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Saturday, 29 May 2010

Bringing You Why Lord Thomson Championed Airship R101 - A Race to Disaster.





The R101 airship was a grand and exciting project that ended in complete disaster for the British airship industry. It was championed by Lord Thomson, who was the Secretary of State for Air. The year was 1929 and the British Empire was still flourishing, though no one could for see that the huge Empire had only 15 to 20 years left – the forth coming World War II would see an end to such an age as the country would go bankrupt bravely surviving the ordeal along with many other great nations. Afterwards, the world would never be the same for Britain as she would be knocked off her high perch - the USA and USSR would become the new kids on the block for the coming age.

The R101 project was one of the last times when the Empire engaged on one of its grand adventures of improvement. The people of this time thought in a perspective of the Victorians – many of them had grown up during the reign – all they had known was Empire and their outlook was to build and be progressive on a grand scale. Among some of the Vickers engineers were Barnes Wallis of bouncing bomb fame and Nevil Shute, the famous novelist.

I feel the Labour MP and Peer, Lord Thomson (Champion of the R101 project) is not looked on in a good way, which I believe is wrong, because we all like to be wise after an event. The man tried to build a revolutionary travel route, which fell on the first hurdle and perhaps we feel smug looking back through history with the benefit of hindsight. I believe men of Lord Thomson's calibre deserve some credit, despite the failure of this grand endeavour. Men like him bring about great change, sometimes for good - sadly on this occasion it would not be. He was serving under Prime Minister Ramsay MacDonald's government from 1924 to his death in 1930.
The R101 airship was completed at Cardington, Bedfordshire and she was the largest airship in the world. She made her first test flight in October 1929. The tests were unsatisfactory. The aircrew found the ship difficult to manoeuvre and she did not lift well. They tried to fix the problems and took her on more test flights. In 1930 she fell into an involuntary dive returning from an air show. The crew battled frantically to correct the colossal airship as she plunged nose first towards the ground for about 500 feet. The desperate crew managed to bring the airship under control, but only for a short duration because the ship fell into mini dives on two further occasions during the journey home.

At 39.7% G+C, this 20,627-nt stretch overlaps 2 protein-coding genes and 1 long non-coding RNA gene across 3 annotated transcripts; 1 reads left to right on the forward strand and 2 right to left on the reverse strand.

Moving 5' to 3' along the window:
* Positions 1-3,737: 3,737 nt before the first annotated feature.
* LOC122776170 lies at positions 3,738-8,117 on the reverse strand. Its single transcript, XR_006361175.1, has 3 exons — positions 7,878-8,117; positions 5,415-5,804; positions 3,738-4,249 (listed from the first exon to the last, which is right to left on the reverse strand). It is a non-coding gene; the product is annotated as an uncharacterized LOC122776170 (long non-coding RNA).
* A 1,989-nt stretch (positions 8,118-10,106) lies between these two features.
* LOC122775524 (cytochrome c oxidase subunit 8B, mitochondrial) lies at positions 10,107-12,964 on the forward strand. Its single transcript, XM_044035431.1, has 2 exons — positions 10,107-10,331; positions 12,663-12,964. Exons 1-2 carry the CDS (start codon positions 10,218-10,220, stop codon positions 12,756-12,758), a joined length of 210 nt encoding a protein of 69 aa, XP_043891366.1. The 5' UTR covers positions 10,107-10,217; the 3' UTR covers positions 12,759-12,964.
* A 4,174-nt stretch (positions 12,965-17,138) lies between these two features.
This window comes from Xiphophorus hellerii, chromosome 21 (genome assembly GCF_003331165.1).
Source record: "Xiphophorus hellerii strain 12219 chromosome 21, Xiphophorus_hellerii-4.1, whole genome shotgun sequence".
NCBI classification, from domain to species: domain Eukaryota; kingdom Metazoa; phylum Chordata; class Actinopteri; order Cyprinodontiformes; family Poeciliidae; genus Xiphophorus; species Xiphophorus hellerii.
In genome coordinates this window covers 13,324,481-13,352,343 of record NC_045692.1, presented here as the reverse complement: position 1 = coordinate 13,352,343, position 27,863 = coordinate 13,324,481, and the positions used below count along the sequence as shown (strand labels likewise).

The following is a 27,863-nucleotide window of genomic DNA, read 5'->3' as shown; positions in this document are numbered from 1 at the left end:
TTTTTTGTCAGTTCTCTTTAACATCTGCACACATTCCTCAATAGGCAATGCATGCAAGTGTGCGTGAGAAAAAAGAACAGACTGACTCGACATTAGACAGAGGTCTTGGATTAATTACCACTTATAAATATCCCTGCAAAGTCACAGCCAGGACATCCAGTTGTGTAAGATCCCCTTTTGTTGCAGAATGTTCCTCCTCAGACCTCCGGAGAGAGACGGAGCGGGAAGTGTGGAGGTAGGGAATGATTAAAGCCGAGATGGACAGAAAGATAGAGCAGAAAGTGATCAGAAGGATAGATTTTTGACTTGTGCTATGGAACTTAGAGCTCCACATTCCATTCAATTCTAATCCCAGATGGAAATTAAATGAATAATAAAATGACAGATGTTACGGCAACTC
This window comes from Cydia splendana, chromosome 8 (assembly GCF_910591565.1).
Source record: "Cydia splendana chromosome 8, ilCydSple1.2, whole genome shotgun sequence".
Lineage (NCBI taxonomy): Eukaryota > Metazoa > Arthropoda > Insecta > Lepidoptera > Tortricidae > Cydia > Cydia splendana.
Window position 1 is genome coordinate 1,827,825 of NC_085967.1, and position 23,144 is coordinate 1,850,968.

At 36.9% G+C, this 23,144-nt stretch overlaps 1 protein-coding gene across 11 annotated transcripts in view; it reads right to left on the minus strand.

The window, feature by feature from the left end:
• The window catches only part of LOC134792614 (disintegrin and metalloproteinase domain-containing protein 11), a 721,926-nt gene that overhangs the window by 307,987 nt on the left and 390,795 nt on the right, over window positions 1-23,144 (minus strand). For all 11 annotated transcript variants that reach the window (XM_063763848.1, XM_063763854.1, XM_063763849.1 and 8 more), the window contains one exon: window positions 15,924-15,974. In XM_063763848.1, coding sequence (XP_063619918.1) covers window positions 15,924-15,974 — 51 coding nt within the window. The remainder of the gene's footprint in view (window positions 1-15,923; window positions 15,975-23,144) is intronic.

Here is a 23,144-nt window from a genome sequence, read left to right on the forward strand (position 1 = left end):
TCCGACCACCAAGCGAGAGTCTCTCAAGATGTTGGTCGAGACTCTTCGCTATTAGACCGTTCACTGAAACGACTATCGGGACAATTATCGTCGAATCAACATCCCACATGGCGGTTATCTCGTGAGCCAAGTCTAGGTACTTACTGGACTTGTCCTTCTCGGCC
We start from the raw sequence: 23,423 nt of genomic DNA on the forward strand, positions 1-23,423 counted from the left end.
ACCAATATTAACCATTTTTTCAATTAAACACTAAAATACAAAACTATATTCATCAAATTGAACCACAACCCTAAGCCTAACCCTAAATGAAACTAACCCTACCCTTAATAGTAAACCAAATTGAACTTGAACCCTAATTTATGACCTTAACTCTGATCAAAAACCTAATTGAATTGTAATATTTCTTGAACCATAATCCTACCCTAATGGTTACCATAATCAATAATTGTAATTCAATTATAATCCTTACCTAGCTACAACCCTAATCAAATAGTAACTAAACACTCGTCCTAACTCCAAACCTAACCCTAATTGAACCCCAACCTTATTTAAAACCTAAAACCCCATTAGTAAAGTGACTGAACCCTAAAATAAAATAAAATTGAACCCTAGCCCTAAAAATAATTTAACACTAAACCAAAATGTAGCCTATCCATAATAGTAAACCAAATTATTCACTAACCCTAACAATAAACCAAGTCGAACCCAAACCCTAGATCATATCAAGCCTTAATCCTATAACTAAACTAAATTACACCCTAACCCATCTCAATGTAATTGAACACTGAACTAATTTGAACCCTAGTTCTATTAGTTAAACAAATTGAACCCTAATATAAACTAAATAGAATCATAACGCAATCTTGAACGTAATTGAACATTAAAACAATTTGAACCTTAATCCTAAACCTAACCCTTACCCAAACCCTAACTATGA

Lord Thomson, the Air Secretary, had ambitions to use R101 as an air liner that would take people to and from India, the jewel of the Empire. He was determined that the giant airship be ready for the first flight to Karachi, then part of India. On route, there would be a stop in Egypt to gather fuel and further supplies for the rest of the journey. Lord Thomson was a very driven man and in many circumstances this is good when things need to be done. He had ambitions of starting an airship flight route to India on a regular basis. From there, maybe other air route services. The man might have had the makings of a pioneer, but the complex engineering that he was trying to rush through was very delicate indeed. He put a great deal of pressure on the engineers and because of this, there were not many test flights after the innovations and too much was left to chance. The first flight to India would commence on October 4th 1930.

The giant airship had a crew of 42 people to carry just 6 passengers and 6 officials. There were around 3,000 spectators watching the launch – the big adventure that would open a gateway to India, bringing the further parts of the British Empire closer to home. Again problems arose due to weight and ballast had to be dumped because of over loading. Also the aft engine broke down. Not a good start, but Lord Thomson, who was on board, was a man in a hurry. He needed to get the first foundation down in the achievement of a successful Britain to India flight.

They reached France and were just west of Paris when R101 fell into another dive. She was already flying low and the crew could not correct the airship’s decline on this dreadful occasion. The huge airship crashed and was engulfed in a fireball that took the lives of 48 people aboard R101, among them, Lord Thompson. Only 6 crew members survived the terrible crash. This was a national tragedy and brought an end to British Airship ventures.




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Sunday, 23 May 2010

Bucking Bronco Christmas 1966